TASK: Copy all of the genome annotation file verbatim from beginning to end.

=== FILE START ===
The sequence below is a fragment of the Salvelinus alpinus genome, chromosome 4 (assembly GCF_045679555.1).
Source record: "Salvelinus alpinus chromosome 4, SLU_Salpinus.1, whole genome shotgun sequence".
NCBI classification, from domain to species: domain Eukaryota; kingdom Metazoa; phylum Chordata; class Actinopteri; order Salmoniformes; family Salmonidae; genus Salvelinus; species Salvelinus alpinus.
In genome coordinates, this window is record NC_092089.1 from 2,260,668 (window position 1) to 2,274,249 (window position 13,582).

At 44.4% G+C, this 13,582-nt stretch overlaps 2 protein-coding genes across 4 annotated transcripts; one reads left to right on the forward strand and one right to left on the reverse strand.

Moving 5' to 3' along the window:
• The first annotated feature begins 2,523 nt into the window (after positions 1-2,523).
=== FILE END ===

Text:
The sequence below is a fragment of the Salvelinus alpinus genome, chromosome 4 (assembly GCF_045679555.1).
Source record: "Salvelinus alpinus chromosome 4, SLU_Salpinus.1, whole genome shotgun sequence".
NCBI classification, from domain to species: domain Eukaryota; kingdom Metazoa; phylum Chordata; class Actinopteri; order Salmoniformes; family Salmonidae; genus Salvelinus; species Salvelinus alpinus.
In genome coordinates, this window is record NC_092089.1 from 2,260,668 (window position 1) to 2,274,249 (window position 13,582).

At 44.4% G+C, this 13,582-nt stretch overlaps 2 protein-coding genes across 4 annotated transcripts; one reads left to right on the forward strand and one right to left on the reverse strand.

Moving 5' to 3' along the window:
• The first annotated feature begins 2,523 nt into the window (after positions 1-2,523).